Most doctors agree that opioids should be used for rescue only:
- The use of opioids can result in an increase in frequency and severity of Migraines.
- Opioids cause an increase in pain sensitivity.
- Even after removing opioids, MOH is less likely to stop, more likely to relapse, and can cause Migraines to be less responsive to Migraine preventive medications.
- Consider sleep issues and perform a sleep study if indicated. Sleep and Migraine are closely, yet paradoxically related. Too much or too little sleep can trigger a Migraine, but sleeping can help abort a Migraine attack. Common sleep disorders to screen for include obstructive sleep apnea, insomnia, hypersomnia, periodic limb movement disorder, and circadian rhythm disorders.
Preventive medications: Schulman comments that polytherapy (the use of more than one medication) has been shown to be more effective for Migraine prevention than one medication alone. He lists some "unique agents" that have been recently cited in medical literature for Migraine:
- memantine (Namenda)
- IV lidocaine
Other suggested treatments:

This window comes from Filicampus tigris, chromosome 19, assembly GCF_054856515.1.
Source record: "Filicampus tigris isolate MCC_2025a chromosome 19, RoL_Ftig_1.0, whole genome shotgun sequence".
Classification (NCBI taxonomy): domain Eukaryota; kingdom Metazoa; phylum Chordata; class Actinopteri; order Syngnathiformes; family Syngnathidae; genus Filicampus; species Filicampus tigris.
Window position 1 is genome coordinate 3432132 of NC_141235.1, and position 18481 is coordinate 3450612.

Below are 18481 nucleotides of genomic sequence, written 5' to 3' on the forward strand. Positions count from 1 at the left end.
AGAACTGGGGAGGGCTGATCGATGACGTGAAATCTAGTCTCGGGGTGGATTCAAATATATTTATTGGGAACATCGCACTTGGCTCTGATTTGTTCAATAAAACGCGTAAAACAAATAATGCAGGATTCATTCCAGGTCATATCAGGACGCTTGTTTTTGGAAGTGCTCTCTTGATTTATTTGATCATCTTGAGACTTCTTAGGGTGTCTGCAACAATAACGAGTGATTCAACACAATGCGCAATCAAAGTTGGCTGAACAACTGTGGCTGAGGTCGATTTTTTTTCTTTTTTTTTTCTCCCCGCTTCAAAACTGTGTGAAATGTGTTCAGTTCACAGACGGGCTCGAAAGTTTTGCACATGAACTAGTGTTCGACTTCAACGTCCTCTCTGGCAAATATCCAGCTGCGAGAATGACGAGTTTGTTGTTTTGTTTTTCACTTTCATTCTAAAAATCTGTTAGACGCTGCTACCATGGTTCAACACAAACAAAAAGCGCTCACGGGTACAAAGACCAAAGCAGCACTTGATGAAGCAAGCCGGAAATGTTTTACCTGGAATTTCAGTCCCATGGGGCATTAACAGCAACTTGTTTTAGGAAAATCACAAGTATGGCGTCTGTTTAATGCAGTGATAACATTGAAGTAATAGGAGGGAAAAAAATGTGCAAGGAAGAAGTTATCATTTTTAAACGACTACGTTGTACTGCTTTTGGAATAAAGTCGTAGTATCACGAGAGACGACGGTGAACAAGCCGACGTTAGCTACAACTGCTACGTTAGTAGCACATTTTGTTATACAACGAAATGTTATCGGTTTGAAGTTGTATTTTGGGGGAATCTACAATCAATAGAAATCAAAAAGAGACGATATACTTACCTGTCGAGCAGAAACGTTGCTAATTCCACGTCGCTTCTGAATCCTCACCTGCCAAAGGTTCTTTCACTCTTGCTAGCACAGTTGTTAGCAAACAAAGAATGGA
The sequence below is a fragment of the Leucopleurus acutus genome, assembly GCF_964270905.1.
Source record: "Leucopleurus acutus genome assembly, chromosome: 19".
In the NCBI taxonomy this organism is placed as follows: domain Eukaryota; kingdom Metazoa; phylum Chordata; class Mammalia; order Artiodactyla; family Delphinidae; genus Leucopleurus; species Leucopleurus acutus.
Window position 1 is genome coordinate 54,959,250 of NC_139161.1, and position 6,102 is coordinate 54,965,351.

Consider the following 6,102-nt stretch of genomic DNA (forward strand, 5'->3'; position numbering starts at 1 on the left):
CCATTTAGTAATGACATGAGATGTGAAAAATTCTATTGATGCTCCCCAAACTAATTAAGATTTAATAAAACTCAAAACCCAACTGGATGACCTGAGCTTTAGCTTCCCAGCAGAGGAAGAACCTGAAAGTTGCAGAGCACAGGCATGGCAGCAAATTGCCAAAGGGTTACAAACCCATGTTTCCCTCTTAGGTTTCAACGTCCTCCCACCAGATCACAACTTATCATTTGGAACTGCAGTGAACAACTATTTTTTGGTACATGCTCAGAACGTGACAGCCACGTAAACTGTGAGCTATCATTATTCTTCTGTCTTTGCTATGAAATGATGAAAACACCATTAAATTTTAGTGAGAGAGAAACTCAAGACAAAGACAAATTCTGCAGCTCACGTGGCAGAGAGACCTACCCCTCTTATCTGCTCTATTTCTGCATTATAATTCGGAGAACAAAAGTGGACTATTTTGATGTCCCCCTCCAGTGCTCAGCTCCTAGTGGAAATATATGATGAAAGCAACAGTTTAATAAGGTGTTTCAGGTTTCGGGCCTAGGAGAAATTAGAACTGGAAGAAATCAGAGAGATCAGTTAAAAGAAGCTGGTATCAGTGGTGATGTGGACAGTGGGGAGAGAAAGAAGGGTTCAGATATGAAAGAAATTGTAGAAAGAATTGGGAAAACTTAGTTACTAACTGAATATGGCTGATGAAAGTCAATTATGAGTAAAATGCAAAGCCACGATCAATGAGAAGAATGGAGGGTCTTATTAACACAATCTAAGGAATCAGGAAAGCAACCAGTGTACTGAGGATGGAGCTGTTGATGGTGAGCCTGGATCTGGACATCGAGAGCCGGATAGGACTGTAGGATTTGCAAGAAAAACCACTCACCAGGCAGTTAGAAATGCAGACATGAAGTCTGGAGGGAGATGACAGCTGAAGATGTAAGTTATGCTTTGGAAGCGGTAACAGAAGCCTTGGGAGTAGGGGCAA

- peripheral nerve blocks
- occipital nerve stimulation
- surgery for deactivation of frontal, temporal, and occipital trigger sites following successful trial of Botox (Guyuron procedure)
Schulman's "Pearls" of RM treatment:
- "Don't rest until you test." Other possible conditions must be ruled out.
- A Migraine diary is essential, paying attention to triggers, patterns, and medication overuse.
- Reasonable goals and expectations must be set. Improvement will be slow, and there may be setbacks.
- "Patient education is essential. Patients who were supplied with education materials reported improvement in their headache frequency, as well as the cognitive and emotional aspects of headache management. Those who participated in an intensive migraine education program exhibited a significant reduction in their MIDAS scores compared with those treated with medical management alone."
- Schulman tells doctors to, "Be a cheerleader and always have another plan," noting that if the doctors give up, so will the patients.